FSD Bulletin

Issue 27 (2/2009)

ISSN 1795-5262

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FSD Bulletin is the electronic newsletter of the Finnish Social Science Data Archive. The Bulletin provides information and news related to the data archive and social science research.


Finnish Social Science Data Archive
E-mail: fsd@tuni.fi

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Ethics Review Process Done the American Way

Helena Laaksonen

According to American researcher Deborah Turner, Finnish researchers are surprisingly open about the details of their research projects. Turner, who worked as a Fulbright scholar at the University of Tampere, tells that she was often compelled to reject too detailed enquiries about her research project. The research license issued by Turner's home university prevents her from revealing detailed information that could compromise the research participants' anonymity, even to fellow researchers. For example, she cannot tell the name of the organisations she collects data from.

Deborah Turner

In the United States, an extensive ethics review system of research is in use. Every university has an Institutional Review Board (IRB), which reviews all research projects involving human participants or data. The purpose of the board is to protect the rights and welfare of research participants. The intention is to minimise physical, mental, and social risks, and to balance the potential risks posed to research participants with the value of the information gained from the research. The researcher cannot start data collection before the board has reviewed the research and granted permission.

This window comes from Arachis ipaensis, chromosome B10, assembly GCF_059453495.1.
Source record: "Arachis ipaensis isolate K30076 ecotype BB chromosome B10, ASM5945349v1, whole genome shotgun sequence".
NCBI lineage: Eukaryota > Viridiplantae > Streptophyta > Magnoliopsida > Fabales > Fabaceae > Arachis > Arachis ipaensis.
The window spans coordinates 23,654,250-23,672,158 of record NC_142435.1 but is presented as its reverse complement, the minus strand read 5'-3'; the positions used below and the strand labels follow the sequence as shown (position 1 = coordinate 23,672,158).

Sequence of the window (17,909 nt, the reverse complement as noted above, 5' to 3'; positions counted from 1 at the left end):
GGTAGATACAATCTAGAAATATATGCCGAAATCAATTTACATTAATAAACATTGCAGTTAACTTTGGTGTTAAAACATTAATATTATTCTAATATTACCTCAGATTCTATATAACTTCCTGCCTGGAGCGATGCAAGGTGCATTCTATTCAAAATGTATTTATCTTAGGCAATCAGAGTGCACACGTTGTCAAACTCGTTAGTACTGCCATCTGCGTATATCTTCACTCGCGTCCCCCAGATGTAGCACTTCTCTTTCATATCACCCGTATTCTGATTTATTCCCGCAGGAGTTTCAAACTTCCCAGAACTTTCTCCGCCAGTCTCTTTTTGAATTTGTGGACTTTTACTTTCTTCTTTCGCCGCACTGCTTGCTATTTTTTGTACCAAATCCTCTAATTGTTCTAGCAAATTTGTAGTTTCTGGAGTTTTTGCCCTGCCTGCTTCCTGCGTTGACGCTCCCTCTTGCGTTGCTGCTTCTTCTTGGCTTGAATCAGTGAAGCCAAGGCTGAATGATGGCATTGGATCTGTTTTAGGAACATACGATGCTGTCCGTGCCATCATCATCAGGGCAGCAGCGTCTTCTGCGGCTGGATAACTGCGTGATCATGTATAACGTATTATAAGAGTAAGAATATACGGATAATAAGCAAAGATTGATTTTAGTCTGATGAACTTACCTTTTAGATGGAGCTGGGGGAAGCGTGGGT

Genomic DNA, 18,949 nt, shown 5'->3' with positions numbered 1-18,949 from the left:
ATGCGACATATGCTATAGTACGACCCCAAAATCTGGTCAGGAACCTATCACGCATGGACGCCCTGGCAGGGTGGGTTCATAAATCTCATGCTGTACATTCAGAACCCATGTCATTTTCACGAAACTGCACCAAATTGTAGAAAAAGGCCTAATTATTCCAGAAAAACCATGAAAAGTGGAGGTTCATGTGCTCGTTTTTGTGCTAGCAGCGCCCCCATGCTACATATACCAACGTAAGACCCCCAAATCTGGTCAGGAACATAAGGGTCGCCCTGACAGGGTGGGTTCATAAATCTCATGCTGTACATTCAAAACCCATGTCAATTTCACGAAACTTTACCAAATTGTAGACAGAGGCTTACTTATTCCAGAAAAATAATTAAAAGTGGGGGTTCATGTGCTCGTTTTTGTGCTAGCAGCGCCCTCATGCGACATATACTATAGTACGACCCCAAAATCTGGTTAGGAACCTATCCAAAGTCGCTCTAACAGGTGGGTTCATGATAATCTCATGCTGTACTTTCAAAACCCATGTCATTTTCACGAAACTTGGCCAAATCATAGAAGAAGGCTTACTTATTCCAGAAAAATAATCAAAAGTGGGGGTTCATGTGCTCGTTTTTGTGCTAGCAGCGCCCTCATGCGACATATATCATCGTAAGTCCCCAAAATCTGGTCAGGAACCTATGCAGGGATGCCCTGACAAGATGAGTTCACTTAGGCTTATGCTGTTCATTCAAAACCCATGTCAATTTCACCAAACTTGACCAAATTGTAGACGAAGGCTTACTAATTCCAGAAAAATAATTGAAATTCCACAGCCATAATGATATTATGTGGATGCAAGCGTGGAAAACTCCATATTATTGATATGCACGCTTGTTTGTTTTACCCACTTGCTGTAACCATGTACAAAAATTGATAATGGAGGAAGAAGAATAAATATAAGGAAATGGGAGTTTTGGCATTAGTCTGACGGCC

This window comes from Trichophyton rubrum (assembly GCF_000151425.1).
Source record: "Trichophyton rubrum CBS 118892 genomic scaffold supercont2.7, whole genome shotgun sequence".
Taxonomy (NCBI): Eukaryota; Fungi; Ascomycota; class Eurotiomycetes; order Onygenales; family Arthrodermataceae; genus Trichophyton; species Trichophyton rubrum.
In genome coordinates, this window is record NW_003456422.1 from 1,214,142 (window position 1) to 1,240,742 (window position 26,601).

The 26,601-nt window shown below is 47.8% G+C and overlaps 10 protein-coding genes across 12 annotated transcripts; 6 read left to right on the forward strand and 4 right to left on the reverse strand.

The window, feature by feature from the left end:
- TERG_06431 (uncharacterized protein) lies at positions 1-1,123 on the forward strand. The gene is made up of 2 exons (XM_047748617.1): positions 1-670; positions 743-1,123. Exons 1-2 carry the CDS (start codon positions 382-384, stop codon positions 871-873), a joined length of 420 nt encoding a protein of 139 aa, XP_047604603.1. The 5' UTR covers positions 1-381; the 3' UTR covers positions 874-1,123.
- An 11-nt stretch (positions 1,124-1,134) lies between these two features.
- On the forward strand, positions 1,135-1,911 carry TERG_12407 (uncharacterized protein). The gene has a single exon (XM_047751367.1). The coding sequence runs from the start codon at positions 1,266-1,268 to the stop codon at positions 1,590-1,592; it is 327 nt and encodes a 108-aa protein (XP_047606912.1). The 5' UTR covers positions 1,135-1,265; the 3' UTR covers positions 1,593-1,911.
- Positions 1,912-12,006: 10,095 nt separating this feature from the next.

However, the practices and requirements vary between different universities. Ethics review process is especially strict in universities where medical research is conducted. Deborah Turner was conducting her research in Seattle at the University of Washington, where medicine has a strong position.

"After submitting the research plan to the board, it took five months before I received my first conditional license", says Turner. She received the actual license only after obtaining a written consent to conduct her research from each target organisation.

Conceptualising Oral Documents

In her doctoral dissertation for the Information School, Deborah Turner discusses 'oral documents'. She investigates on what basis and in which context orally transmitted information can be conceptualised as a document.

The target organisations in the study are memory organisations which produce information as their main product or service, such as libraries and museums. Altogether six organisations are included - three from the United States and three from Finland. For her research, turner interviewed people working in managerial positions and observed meetings in which they participated in their work community.

Informed Consent Essential

Getting the research plan accepted and receiving the research license required careful planning on how to inform the research participants. In the study, the interviewed managers were primary research participants, and the other people present in the observed meetings were secondary research participants. Turner had to build separate forms for both groups to inform them about the research, and submit them to the board beforehand for approval.

"It is important to receive informed consent from research participants. They express their consent by signing the consent form. In practice, people do not usually read the form before signing it, and the ones who read it become confused", says Turner.

What is confusing in the form is probably the amount of information. The participants need to be informed about the purpose, benefits, and methods of the undertaking, as well as about the potential risks and unpleasant consequences. In addition, they are informed about the way personal data are processed and when they will be destroyed. The participants are encouraged to pose additional questions, and the voluntary nature of participation is emphasised. According to Turner's experiences, only few research participants pose further questions.